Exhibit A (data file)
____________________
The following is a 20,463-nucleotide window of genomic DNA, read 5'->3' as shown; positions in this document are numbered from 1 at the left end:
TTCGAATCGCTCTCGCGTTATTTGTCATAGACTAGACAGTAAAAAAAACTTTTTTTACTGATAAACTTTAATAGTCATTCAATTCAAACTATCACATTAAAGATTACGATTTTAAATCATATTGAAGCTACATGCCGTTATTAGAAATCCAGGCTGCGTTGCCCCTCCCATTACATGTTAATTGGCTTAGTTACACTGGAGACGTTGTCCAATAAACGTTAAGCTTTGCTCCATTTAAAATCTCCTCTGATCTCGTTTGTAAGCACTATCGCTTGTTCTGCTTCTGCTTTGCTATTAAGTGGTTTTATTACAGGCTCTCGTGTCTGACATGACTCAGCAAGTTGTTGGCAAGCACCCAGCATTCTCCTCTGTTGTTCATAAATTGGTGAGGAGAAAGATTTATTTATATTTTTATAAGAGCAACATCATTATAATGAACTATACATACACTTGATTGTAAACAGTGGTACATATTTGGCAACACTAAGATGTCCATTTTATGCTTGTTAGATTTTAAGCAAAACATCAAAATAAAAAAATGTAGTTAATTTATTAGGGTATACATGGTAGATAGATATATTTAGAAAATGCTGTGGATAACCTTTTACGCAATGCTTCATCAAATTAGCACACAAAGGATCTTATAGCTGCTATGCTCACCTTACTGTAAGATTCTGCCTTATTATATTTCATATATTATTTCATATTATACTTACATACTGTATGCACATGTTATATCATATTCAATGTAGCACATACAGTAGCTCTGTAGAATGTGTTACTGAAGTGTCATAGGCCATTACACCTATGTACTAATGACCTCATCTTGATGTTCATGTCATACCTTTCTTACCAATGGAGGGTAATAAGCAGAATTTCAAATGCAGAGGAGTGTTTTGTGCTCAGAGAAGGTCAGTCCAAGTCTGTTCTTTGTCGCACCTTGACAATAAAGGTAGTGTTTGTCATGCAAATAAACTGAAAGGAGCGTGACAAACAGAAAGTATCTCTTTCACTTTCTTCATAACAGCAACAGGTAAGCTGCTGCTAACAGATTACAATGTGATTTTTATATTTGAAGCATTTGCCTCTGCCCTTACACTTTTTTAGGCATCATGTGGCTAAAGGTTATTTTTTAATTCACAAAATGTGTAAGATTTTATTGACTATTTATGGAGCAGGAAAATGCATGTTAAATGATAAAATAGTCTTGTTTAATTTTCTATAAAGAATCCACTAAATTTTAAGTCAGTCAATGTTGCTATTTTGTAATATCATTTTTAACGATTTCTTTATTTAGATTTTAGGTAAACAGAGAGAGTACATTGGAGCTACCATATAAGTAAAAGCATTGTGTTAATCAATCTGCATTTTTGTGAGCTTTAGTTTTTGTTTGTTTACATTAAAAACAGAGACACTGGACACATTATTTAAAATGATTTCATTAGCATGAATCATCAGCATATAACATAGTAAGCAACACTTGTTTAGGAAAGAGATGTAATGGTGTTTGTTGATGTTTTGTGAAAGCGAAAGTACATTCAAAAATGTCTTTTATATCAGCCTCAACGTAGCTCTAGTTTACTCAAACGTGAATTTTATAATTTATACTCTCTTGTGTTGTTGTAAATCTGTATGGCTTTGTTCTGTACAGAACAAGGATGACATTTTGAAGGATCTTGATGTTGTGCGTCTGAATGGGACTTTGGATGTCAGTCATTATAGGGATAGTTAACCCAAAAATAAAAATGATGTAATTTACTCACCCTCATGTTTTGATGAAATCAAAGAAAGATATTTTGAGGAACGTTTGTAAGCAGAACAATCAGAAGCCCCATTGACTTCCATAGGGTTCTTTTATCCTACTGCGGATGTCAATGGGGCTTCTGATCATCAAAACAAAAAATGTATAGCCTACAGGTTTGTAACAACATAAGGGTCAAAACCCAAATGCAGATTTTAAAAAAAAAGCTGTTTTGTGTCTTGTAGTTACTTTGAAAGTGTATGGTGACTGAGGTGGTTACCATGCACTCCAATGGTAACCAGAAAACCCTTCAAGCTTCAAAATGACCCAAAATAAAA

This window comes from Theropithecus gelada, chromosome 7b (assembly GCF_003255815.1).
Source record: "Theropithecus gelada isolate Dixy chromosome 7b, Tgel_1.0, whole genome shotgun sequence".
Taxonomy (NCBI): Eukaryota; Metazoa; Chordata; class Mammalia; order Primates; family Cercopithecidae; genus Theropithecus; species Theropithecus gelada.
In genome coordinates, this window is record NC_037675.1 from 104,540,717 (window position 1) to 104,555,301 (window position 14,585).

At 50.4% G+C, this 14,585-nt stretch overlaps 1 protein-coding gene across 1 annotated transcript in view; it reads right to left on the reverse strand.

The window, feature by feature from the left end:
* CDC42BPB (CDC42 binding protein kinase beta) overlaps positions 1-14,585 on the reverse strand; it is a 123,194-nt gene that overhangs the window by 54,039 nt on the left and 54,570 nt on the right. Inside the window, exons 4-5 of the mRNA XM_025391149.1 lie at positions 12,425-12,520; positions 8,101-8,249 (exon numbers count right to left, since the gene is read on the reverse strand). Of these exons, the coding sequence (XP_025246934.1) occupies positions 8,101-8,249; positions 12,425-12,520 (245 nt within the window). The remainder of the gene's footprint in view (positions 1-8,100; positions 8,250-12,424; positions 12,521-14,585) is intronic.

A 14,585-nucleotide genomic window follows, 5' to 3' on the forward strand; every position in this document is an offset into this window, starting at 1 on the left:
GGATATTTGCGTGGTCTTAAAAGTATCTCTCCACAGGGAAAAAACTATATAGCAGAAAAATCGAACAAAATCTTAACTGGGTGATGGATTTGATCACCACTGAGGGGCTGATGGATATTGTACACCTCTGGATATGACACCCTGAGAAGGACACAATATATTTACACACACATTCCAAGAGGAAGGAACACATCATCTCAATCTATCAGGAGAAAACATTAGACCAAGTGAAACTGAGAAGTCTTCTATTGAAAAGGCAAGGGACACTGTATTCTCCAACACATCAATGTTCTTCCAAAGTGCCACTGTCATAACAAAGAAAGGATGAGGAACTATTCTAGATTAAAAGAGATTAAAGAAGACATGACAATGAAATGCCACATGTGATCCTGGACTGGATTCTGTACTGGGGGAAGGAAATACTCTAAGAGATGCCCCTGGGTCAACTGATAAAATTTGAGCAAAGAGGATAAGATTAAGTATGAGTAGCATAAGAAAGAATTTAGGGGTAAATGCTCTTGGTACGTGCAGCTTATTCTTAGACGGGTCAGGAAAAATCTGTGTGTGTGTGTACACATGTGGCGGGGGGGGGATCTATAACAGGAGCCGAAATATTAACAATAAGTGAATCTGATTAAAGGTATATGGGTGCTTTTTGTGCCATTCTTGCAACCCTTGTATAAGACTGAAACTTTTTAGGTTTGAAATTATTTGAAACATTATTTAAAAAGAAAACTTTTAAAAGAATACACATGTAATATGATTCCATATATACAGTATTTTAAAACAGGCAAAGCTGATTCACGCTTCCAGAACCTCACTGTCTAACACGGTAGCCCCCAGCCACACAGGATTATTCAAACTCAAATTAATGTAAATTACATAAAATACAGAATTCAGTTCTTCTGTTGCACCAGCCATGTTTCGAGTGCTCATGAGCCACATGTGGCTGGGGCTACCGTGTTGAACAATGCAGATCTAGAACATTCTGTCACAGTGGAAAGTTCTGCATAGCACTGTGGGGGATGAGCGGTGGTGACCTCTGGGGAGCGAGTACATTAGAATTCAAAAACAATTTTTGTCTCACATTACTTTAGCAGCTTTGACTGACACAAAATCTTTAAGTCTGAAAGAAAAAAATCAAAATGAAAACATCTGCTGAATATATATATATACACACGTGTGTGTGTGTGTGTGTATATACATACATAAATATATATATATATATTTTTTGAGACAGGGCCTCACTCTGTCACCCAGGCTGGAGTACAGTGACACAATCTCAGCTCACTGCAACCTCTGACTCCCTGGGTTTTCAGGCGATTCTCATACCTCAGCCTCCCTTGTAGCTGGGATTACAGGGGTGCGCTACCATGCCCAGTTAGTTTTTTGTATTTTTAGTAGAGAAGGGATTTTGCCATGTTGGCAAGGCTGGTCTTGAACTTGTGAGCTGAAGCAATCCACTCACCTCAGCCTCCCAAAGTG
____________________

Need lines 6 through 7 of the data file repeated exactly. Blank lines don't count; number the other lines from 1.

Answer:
In genome coordinates, this window is record NC_037675.1 from 104,540,717 (window position 1) to 104,555,301 (window position 14,585).

At 50.4% G+C, this 14,585-nt stretch overlaps 1 protein-coding gene across 1 annotated transcript in view; it reads right to left on the reverse strand.